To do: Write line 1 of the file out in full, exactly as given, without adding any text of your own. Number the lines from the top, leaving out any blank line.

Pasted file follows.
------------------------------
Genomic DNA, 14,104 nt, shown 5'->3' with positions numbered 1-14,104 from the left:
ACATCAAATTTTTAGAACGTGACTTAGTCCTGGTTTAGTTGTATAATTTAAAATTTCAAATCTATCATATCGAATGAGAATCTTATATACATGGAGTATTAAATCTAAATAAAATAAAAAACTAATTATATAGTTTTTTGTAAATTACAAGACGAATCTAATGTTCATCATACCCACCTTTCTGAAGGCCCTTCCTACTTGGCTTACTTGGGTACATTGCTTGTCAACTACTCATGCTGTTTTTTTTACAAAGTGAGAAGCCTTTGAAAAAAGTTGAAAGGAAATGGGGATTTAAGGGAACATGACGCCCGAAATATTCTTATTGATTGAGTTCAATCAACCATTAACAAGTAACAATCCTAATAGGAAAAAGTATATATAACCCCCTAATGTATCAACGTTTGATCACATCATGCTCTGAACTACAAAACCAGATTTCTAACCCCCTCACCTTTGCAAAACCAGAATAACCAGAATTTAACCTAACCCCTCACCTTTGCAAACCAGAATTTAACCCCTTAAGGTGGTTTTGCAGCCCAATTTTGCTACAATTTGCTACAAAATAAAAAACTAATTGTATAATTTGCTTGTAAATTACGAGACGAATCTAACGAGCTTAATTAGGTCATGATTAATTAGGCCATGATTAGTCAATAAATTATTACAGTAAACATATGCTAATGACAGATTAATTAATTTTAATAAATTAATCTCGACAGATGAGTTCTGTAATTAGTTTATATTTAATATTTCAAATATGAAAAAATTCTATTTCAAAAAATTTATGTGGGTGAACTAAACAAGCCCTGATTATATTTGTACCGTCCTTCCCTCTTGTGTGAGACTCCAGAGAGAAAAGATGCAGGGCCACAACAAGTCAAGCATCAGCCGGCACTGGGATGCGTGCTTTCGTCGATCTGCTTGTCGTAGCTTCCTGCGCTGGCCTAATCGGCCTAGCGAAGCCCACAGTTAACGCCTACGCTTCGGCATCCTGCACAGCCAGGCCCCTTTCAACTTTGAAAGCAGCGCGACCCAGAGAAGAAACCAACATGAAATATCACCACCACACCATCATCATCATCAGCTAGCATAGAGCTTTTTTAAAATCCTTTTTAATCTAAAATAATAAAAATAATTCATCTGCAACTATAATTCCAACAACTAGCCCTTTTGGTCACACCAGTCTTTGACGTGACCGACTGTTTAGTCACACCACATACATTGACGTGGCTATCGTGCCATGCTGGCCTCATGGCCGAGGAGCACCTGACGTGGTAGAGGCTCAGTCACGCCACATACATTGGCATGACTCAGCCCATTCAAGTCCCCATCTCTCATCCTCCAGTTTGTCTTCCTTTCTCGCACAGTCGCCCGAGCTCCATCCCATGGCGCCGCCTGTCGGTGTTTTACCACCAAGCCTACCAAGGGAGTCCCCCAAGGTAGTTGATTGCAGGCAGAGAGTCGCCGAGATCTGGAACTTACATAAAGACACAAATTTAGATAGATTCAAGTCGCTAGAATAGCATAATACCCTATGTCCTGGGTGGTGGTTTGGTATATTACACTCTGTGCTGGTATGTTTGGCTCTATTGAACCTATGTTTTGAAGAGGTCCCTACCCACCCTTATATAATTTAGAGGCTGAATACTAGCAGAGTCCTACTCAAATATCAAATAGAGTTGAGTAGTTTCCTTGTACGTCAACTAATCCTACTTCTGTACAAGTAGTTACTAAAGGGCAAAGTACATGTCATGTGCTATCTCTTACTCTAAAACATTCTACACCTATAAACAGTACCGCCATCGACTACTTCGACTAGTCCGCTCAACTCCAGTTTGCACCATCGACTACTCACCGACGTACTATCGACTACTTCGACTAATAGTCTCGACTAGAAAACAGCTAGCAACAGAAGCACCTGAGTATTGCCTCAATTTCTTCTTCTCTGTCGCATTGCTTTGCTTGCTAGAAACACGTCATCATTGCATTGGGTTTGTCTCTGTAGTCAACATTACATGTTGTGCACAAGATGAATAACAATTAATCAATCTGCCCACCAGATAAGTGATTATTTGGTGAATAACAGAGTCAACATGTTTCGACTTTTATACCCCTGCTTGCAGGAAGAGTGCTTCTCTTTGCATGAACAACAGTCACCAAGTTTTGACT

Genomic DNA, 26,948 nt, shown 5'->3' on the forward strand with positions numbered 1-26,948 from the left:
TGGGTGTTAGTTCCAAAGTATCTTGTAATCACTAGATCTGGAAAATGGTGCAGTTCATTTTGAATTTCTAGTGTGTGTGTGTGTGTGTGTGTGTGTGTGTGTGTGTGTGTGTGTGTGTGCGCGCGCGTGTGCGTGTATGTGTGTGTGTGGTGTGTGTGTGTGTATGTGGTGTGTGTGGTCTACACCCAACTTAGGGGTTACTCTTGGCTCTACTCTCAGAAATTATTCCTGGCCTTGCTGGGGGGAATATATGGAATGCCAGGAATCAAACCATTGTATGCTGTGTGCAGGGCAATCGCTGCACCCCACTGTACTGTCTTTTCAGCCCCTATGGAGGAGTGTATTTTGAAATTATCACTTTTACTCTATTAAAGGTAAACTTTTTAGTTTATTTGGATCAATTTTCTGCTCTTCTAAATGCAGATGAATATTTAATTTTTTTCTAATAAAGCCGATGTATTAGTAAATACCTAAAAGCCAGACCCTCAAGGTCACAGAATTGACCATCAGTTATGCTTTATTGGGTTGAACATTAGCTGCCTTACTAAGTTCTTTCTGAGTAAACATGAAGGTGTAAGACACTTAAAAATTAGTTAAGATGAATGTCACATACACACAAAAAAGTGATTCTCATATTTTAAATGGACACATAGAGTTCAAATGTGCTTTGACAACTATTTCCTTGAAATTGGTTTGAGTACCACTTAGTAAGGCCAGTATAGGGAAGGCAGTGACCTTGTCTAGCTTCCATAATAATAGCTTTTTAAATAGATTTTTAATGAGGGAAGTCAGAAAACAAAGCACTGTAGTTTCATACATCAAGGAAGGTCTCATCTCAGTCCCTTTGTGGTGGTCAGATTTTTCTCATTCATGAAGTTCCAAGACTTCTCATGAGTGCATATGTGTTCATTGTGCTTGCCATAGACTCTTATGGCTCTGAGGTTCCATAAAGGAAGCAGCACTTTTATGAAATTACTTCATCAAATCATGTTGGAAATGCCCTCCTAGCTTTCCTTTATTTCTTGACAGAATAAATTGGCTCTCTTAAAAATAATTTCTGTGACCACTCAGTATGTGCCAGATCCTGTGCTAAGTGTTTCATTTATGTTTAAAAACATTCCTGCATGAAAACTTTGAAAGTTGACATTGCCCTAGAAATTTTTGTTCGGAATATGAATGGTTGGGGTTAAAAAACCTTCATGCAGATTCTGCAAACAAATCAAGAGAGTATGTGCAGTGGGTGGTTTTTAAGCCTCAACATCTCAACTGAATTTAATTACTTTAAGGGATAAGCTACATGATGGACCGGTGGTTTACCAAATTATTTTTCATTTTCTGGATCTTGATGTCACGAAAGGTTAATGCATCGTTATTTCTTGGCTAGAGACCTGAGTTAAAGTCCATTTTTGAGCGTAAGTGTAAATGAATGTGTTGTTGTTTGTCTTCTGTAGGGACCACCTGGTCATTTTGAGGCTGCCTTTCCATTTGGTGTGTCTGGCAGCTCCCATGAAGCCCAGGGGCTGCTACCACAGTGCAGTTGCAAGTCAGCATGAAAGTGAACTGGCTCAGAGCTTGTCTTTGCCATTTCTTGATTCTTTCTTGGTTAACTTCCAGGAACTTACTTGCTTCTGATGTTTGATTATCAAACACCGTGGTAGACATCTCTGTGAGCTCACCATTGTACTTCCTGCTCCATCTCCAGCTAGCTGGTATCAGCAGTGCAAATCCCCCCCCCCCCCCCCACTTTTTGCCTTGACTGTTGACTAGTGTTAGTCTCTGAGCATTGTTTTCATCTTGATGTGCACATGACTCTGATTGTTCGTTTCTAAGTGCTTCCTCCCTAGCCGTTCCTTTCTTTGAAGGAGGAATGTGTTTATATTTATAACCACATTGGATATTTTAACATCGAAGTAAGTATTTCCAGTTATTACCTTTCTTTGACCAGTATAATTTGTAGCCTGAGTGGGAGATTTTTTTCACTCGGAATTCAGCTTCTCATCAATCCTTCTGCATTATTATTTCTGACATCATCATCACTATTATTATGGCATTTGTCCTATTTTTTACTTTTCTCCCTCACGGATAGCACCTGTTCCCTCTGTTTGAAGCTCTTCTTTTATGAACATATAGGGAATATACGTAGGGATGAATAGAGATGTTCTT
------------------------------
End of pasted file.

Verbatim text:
Genomic DNA, 14,104 nt, shown 5'->3' with positions numbered 1-14,104 from the left: